“Unmaskings” may be common– and that’s the problem

The following is an excerpt from my latest article in The Hill.

There has been one common response to recent news that so many Obama administration figures “unmasked” then-Trump national security adviser Lt. Gen. Michael Flynn: “There’s nothing wrong with unmaskings. They’re common and routine.”

That’s a bit like saying, “There’s nothing wrong with taking money. It happens all the time.” The reality is that “taking money” in payment for services or goods is entirely different than “taking money” by stealing it from somebody else. The propriety of the action depends on the context.

To understand how sensitive unmaskings are, here’s a simplified explanation.

First, intel officials initially were barred under our Constitution and laws from capturing communications of innocent Americans during surveillance of foreign officials and terrorists.

Then they said, “Well, we sometimes need to capture those innocent U.S. citizens ‘incidentally’ when they communicate with a target, but we won’t store their information. We’ll protect their American rights.”

Then they said, “Well, we will store the info of the innocent U.S. citizens for just a little while. But we will carefully control access and we will ‘mask’ or hide the identities of the innocent U.S. citizens, even among intelligence officials, so they are not abused for political or nefarious purposes.”

Then they said, “Well, we need to store the names and info of the innocent U.S. citizens longer than we first said. And it will go into a database. But don’t worry, in the rare instance that their names are ‘unmasked,’ it will be a careful, controlled process that only a few can do.”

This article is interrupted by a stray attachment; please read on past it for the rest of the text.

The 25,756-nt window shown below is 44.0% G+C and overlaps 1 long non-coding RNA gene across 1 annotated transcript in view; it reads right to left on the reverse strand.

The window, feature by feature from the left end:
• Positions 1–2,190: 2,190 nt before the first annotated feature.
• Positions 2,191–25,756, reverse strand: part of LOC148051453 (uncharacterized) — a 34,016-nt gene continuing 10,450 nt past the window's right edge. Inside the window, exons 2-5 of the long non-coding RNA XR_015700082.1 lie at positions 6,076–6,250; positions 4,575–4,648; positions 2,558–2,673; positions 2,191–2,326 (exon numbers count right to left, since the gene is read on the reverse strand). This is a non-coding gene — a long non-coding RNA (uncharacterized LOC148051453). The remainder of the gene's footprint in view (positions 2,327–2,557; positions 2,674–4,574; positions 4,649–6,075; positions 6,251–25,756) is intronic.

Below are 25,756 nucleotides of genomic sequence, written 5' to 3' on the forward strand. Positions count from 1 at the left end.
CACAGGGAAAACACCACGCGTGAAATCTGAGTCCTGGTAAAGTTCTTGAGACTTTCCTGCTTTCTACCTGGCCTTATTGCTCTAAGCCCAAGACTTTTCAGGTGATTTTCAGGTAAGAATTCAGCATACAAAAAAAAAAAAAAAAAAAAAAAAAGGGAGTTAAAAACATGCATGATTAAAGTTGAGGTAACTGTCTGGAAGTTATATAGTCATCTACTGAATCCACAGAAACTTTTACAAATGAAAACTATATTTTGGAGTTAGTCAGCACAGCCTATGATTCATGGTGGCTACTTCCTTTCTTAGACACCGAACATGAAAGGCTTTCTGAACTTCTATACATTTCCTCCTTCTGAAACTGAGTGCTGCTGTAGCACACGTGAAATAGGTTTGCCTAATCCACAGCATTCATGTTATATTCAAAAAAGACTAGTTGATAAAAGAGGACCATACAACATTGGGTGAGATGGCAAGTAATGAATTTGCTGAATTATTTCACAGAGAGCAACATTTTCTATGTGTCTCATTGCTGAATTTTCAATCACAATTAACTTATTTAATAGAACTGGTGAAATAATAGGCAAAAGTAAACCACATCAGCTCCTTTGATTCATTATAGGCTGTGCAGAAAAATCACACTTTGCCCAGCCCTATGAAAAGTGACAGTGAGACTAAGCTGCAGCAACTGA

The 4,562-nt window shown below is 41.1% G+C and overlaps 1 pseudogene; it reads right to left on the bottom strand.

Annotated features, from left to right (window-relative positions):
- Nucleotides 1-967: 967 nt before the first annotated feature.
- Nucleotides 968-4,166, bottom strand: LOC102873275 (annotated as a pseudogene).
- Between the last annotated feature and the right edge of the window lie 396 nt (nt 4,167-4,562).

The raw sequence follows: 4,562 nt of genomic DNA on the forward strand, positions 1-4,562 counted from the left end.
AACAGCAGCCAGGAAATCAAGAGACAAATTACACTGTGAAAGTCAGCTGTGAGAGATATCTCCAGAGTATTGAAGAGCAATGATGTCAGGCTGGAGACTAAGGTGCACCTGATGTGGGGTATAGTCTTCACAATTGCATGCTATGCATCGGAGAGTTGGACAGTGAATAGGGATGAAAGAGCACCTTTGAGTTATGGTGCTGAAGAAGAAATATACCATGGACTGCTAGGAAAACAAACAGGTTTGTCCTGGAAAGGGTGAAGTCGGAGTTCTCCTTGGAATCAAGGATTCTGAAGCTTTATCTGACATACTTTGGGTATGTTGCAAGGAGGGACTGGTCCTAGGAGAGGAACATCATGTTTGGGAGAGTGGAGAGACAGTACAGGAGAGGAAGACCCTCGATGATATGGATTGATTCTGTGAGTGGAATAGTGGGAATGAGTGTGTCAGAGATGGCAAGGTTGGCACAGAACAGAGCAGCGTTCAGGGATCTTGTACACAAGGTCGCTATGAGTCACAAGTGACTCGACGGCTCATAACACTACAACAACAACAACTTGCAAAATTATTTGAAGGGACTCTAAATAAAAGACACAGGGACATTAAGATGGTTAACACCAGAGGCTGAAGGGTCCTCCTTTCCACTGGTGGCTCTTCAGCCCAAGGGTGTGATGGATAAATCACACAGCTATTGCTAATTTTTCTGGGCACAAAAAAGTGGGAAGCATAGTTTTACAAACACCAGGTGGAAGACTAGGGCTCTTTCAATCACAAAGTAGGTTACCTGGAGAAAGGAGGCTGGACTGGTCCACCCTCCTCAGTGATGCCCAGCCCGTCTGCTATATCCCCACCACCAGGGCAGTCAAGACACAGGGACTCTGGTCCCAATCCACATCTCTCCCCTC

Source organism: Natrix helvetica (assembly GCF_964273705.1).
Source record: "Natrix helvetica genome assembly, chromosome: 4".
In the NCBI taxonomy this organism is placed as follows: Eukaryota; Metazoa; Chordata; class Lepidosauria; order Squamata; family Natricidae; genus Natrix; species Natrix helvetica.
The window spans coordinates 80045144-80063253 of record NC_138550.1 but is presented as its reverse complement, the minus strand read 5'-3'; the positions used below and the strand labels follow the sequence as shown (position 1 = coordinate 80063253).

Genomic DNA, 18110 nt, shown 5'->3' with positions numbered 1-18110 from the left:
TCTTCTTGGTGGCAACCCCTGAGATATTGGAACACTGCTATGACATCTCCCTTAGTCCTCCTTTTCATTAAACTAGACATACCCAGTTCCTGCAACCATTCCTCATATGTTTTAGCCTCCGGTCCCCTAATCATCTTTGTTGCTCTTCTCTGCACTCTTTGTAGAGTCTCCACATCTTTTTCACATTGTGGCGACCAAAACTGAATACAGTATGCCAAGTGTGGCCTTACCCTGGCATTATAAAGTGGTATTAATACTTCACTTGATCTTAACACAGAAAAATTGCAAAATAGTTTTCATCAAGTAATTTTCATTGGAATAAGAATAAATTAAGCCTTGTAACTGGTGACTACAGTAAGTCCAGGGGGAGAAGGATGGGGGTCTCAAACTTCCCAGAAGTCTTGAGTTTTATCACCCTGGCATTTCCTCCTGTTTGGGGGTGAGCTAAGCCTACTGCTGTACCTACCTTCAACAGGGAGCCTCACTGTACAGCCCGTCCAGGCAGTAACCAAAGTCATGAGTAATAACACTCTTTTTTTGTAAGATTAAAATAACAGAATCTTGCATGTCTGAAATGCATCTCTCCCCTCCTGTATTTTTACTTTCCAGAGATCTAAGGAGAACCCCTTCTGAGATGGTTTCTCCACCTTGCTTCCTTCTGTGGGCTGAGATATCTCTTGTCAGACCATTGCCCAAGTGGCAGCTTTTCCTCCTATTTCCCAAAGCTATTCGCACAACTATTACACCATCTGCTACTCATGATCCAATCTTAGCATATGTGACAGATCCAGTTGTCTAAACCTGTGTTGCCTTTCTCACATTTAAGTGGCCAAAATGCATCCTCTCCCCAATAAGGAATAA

They added, “Nobody will be able to ‘unmask’ a name simply because they are curious or suspicious; there will have to be extremely important and well-documented reasons directly related to national security. This will be extremely rare.”

But somehow, we’ve ended up with: “What’s wrong with unmaskings? There are thousands and thousands of them every year.” Defenders of the unmaskings — including some of those who requested them — put out the word, and many in the media dutifully have parrotted the narrative without considering the context. (Continued…)

Read the rest of the article by clicking the link below:


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2 thoughts on ““Unmaskings” may be common– and that’s the problem”

  1. Nuke Road Warrior

    The whole concept of “unmasking” scares the H**l out of me. By definition, “unmasking” is an unconstitutional violation of the Fourth Amendment. Established case law, has clearly determined that in order to wiretap an American citizen a warrant demonstrating probable cause is required. For “unmasking” to become “routine” and for government officials to dismiss this illegal activity is appalling. If an American citizen is inadvertently recorded during a wiretap of a foreign citizen, nothing revealed in that surveillance can be used in a criminal prosecution, nor can the contents be revealed to any other government agency. The perpetrators of these abuses should be prosecuted not just civilly but criminally.

  2. It seems obvious that once we passed the Liberty Act in response to the 911 attacks we were giving up certain protections under the law for some degree of added safety. Yes?? No??
    In the case of unmasking the US citizen speaking to a person from a foreign power that is an enemy of the US it can make sense. Or, is the unmasking dependent on their conversation or some other parameter? Someone please enlighten me.

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